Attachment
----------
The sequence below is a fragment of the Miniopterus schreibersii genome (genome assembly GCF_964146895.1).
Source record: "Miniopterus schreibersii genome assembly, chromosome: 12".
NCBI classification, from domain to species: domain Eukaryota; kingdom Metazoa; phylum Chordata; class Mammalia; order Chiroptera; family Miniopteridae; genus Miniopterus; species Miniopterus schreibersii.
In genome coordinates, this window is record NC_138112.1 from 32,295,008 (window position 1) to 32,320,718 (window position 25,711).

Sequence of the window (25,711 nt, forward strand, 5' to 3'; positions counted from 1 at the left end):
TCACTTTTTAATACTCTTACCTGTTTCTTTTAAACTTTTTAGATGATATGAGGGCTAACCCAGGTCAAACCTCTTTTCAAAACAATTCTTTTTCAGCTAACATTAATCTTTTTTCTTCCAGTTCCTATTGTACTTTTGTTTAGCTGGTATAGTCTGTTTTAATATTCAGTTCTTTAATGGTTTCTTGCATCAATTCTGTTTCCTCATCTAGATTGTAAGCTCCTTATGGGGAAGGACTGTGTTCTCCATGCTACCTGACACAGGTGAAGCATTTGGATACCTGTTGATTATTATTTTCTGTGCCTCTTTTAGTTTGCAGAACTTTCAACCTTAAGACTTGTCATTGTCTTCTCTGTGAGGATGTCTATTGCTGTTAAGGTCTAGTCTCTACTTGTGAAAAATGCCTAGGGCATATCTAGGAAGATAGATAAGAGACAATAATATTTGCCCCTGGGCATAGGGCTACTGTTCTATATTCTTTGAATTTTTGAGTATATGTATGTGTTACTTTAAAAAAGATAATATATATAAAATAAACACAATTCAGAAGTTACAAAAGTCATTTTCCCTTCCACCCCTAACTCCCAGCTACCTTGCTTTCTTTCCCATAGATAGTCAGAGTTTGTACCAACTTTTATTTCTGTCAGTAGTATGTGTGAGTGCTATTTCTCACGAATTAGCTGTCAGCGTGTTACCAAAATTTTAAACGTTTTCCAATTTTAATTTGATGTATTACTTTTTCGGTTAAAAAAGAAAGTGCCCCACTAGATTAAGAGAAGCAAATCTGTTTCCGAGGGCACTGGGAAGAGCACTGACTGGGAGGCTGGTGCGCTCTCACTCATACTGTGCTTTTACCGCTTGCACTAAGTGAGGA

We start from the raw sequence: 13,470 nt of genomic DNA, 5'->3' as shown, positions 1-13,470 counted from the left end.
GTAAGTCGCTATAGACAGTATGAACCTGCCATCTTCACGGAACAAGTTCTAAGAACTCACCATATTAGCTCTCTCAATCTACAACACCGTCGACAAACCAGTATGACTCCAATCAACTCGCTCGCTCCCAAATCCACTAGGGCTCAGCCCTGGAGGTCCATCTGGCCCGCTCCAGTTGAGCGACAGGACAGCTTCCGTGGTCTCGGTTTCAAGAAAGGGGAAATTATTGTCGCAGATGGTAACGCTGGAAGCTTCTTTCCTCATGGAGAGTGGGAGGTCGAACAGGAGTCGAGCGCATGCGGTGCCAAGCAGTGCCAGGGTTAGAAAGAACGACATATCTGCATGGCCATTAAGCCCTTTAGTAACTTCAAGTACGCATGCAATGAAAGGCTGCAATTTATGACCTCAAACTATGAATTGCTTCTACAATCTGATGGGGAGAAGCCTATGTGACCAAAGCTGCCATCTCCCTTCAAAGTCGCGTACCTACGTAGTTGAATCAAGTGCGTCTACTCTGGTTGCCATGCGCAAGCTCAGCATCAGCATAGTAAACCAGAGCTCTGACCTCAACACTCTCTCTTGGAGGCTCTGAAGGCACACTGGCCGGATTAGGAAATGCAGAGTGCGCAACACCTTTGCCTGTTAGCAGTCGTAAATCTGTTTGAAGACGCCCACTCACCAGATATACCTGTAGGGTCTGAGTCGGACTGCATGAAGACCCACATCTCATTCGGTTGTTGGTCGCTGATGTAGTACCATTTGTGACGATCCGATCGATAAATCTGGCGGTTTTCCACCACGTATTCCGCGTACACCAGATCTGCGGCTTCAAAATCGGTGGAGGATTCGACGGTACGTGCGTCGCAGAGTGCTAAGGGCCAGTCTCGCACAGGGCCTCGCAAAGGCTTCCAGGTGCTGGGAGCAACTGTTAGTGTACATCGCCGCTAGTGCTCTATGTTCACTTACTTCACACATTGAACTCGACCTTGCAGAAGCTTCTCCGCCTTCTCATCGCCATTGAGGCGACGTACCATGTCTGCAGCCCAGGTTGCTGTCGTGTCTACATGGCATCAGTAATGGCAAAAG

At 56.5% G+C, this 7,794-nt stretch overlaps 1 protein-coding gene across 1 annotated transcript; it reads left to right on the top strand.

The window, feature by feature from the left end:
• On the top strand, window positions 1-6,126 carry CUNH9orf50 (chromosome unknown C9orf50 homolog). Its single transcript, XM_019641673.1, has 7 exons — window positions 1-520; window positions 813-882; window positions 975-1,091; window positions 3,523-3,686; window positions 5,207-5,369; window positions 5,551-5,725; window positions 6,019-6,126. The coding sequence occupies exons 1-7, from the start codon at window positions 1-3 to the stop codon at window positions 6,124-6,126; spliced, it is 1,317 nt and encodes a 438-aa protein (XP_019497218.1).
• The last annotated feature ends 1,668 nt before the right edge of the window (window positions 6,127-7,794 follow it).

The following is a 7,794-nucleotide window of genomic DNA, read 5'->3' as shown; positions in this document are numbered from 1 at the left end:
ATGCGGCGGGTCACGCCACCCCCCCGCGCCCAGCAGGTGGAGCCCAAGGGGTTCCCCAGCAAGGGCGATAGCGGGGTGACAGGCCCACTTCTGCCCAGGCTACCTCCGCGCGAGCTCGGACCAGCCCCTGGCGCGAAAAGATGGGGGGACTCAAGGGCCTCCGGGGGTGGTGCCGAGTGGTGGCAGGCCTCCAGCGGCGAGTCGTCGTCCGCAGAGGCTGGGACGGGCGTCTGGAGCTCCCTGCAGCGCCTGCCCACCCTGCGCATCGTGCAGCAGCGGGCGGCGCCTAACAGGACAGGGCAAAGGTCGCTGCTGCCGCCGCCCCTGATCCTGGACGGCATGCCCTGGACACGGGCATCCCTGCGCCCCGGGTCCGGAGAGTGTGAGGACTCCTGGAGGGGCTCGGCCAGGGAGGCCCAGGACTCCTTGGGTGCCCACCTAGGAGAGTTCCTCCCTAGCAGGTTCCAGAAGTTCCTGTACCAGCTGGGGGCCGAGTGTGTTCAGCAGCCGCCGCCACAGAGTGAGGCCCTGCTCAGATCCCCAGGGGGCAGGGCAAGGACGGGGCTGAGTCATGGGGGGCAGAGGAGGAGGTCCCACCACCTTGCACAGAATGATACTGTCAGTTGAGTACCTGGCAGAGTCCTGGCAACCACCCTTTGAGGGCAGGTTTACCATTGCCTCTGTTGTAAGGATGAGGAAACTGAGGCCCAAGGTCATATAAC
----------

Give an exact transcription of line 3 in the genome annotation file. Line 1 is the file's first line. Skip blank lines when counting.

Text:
NCBI classification, from domain to species: domain Eukaryota; kingdom Metazoa; phylum Chordata; class Mammalia; order Chiroptera; family Miniopteridae; genus Miniopterus; species Miniopterus schreibersii.